I finally got to meet all of the new volunteers, as in they all arrived over the weekend and we had orientation together Monday morning. There are 13 of us in total, which is a pretty good-sized group if you ask me. We met up, did the legality stuff, and then got going on our trip to the township we will be working in as well as Cape Town. Capricorn is the townships name, and it would be hard to even explain what exactly it is like – aluminum grates propped up against one another, using the walls of one to be the wall of another, with scrap metal and wood pieced together to make some kind of a deterrent. Stray dogs just wander around mindlessly, skinny as can be. People roam the streets, as others peer over the walls watching them. There are corner stores and barbershops, but they are extremely protected with grate metal. They obviously don’t want to be vulnerable to any theft or injustice, which is apparently commonplace here, as desperate people will do desperate things. Just from looking around I can tell there is a fight to provide food, and more so a fight to stay alive.
We walk into some childcare centers where a couple of our people will be stationed. They are hidden within the walls of these homes, with long passageways to some of them. But as soon as I approach the center, I can hear the children’s’ cries and laughter. Oh what a joyful noise it is. They are incredibly jubilant and excited to see all of our new faces. They hug each and every one of us. Who would of ever though this happy place is so deep within the walls of this community? The volunteers are shocked, some come to tears, and all I know to do is act as normal as I can and immediately jump into playing with them. They love me - I’m like a jungle gym to them. The kids climb all over me and up my arms, at some point I think I’m holding about 6 of them. Whatever they are saying is incoherent to me, but the laughter is understandable – there is tons of it. It’s hard to walk out of the place when the children are so incredibly welcoming.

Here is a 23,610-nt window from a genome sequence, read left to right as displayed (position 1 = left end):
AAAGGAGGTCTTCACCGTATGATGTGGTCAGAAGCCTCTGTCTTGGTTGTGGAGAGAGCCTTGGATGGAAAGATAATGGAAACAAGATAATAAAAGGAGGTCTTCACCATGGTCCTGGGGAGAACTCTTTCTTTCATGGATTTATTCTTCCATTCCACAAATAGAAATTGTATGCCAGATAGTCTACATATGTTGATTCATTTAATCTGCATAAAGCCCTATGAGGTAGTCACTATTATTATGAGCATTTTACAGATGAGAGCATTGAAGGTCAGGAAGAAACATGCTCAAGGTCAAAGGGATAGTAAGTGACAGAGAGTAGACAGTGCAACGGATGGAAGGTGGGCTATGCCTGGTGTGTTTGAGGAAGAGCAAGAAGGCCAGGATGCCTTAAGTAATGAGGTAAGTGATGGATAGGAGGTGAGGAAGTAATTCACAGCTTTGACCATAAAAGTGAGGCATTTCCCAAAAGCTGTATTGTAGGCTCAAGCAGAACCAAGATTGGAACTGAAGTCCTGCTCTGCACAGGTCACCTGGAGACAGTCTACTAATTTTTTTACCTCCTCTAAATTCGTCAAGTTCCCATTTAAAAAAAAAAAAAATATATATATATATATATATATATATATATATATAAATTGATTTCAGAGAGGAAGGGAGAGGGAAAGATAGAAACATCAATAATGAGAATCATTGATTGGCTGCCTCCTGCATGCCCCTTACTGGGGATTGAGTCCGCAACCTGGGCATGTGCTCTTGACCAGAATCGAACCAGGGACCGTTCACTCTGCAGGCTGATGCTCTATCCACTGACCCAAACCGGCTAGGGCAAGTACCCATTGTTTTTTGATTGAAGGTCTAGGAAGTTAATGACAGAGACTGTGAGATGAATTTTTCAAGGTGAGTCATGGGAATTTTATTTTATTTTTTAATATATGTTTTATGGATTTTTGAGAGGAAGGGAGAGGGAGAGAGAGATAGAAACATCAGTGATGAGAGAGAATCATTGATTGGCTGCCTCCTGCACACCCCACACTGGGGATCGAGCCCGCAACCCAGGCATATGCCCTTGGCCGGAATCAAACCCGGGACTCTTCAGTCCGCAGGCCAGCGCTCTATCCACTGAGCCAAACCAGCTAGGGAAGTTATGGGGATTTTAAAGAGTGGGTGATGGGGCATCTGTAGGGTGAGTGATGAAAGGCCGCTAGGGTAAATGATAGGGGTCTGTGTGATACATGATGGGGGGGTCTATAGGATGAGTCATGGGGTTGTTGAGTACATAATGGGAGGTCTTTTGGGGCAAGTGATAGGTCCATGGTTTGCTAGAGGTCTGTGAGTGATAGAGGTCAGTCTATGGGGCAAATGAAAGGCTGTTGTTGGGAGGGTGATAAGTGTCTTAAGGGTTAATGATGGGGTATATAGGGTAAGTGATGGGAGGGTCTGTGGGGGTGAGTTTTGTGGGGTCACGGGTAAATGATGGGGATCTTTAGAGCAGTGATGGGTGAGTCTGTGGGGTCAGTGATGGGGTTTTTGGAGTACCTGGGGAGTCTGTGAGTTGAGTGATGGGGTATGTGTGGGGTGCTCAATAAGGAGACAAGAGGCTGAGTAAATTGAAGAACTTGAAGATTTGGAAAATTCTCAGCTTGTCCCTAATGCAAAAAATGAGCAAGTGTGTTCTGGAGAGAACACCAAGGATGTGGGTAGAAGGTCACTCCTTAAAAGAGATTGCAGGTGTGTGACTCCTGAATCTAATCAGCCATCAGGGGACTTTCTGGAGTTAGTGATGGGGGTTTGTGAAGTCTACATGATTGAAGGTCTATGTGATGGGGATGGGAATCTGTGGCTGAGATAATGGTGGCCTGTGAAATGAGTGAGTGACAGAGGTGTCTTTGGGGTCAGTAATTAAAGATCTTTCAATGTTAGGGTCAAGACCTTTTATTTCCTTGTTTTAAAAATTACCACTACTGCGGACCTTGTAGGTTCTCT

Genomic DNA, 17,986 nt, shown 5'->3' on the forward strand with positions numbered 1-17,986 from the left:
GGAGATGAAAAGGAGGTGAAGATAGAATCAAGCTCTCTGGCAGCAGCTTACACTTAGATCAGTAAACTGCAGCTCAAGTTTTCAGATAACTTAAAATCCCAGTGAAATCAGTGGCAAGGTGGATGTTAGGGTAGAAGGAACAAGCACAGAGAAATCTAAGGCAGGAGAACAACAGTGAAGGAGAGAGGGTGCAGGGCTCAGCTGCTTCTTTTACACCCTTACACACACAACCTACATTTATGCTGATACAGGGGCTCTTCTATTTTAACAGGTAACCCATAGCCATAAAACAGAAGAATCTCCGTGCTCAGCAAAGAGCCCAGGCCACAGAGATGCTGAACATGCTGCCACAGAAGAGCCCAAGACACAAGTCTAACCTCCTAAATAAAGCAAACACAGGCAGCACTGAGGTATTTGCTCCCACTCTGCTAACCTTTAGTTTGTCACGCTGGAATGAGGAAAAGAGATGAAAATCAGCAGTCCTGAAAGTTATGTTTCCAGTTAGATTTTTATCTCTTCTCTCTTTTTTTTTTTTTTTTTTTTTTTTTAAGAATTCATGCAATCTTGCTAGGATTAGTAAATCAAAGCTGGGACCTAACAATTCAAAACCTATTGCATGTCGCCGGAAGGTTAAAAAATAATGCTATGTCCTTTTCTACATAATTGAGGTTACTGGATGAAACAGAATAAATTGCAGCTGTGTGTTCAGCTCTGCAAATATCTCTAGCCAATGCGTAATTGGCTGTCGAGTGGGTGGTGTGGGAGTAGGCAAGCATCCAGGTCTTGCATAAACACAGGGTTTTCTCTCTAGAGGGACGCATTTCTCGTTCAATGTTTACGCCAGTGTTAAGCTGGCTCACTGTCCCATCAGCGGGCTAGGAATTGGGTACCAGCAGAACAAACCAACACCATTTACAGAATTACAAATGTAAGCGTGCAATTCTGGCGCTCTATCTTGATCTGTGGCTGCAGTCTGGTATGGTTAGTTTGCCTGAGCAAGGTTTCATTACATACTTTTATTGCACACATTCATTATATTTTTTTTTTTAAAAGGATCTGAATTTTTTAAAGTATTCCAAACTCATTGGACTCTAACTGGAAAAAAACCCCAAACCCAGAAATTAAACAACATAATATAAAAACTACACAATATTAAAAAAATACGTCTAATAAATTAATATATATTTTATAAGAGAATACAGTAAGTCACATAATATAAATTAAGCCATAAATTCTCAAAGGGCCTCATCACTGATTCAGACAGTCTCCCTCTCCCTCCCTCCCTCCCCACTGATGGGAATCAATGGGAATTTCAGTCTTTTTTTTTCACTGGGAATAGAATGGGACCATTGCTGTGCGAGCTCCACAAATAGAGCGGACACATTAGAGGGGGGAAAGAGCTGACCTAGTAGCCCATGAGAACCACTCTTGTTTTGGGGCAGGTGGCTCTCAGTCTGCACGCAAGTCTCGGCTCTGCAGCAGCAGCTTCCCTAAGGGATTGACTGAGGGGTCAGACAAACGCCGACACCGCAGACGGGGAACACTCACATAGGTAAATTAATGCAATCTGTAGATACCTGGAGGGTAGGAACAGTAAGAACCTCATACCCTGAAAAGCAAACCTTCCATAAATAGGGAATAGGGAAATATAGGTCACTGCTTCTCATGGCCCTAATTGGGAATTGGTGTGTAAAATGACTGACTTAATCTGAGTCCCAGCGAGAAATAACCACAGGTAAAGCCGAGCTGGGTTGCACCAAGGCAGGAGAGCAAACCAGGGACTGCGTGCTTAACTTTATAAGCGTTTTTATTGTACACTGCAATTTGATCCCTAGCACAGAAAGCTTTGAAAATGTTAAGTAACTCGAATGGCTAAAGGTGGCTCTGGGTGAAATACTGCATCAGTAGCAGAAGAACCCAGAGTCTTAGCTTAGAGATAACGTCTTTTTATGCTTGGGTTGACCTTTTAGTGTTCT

It really makes me wonder how simple the joy of life really is. These kids have nothing, that’s why they are at these childcare centers that we volunteer at, yet they are as happy as can be. They come here because they know they can get food, rather their parents know they can, and a meal a day is quite a treat. But you would never know there are issues with the world while you are here, because they are oblivious to what they actually live in. This is what the world is for them, and they make the best of it. At such a young age they are still innocent, they haven’t had to fight the fight yet. I’ve noticed that the older children are very different; they mature quickly because they have to. The older ones already have battle scars, they are already adapting to the fighter lifestyle. They almost lack a consciousness because they are programed to be without one, as a good consciousness is like giving up on life. This is definitely a third world country for anybody still wondering.
I’m glad that I came here. I know that I may not have a huge impact on the kids, but I am at least a piece of the puzzle – there is a big picture to be seen here. I’ll do my best to mentor the older children, to show and educate them of a better way of life than thieving and deceiving. Its all love from me, so here’s an opportunity to spread that around – let’s just hope it carries on.